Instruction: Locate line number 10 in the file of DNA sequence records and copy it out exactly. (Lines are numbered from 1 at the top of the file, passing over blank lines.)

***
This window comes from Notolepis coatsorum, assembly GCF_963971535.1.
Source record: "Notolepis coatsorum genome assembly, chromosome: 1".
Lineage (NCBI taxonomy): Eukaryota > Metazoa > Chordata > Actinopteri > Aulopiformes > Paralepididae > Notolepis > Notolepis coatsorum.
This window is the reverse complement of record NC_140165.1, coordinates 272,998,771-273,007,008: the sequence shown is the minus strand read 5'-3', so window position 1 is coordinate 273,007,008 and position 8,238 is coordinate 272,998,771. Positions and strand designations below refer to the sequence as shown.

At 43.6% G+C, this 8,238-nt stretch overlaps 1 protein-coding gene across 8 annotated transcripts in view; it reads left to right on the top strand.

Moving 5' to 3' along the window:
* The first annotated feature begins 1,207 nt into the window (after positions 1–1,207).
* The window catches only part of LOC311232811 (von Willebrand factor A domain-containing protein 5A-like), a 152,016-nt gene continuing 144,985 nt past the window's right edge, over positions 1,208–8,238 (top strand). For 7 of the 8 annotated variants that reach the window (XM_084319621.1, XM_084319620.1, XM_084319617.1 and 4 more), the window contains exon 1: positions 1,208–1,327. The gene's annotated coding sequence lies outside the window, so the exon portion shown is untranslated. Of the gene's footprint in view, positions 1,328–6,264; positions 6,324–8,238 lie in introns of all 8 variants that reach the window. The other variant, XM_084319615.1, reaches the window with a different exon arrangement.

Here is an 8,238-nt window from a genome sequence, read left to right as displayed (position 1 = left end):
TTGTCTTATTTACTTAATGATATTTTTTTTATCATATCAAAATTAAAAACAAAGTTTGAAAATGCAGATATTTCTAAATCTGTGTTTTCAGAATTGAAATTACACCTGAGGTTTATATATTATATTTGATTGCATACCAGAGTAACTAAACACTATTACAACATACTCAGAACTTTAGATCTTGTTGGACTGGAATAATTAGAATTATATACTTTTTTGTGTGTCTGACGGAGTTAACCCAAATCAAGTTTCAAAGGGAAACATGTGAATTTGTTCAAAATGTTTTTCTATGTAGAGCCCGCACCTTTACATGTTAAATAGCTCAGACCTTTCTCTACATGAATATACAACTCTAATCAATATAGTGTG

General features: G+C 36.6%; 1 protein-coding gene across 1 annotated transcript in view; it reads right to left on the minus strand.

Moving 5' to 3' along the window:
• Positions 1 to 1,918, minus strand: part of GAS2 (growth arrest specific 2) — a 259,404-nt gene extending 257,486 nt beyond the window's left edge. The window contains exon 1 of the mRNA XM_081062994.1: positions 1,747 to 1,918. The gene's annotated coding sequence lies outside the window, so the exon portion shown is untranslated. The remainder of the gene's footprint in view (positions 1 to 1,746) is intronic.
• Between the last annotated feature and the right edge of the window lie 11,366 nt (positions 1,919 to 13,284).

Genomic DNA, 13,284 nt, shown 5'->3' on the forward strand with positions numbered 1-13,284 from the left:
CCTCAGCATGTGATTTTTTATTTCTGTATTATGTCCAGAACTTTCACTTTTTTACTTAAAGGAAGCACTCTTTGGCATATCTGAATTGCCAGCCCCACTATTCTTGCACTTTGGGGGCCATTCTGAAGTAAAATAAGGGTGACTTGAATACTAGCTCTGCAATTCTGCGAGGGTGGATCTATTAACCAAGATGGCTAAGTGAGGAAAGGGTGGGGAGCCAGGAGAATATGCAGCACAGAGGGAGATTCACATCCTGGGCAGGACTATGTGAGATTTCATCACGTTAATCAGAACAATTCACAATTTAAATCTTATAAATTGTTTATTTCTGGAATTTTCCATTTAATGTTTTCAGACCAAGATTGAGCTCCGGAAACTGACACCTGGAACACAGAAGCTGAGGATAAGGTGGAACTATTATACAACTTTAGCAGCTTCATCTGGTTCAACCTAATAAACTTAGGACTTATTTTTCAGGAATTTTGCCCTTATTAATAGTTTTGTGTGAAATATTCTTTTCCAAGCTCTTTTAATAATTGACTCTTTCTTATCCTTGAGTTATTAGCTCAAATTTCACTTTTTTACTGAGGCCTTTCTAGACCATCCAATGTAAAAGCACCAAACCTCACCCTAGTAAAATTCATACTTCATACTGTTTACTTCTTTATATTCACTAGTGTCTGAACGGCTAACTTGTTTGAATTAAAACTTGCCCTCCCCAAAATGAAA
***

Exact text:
TTGTCTTATTTACTTAATGATATTTTTTTTATCATATCAAAATTAAAAACAAAGTTTGAAAATGCAGATATTTCTAAATCTGTGTTTTCAGAATTGAAATTACACCTGAGGTTTATATATTATATTTGATTGCATACCAGAGTAACTAAACACTATTACAACATACTCAGAACTTTAGATCTTGTTGGACTGGAATAATTAGAATTATATACTTTTTTGTGTGTCTGACGGAGTTAACCCAAATCAAGTTTCAAAGGGAAACATGTGAATTTGTTCAAAATGTTTTTCTATGTAGAGCCCGCACCTTTACATGTTAAATAGCTCAGACCTTTCTCTACATGAATATACAACTCTAATCAATATAGTGTG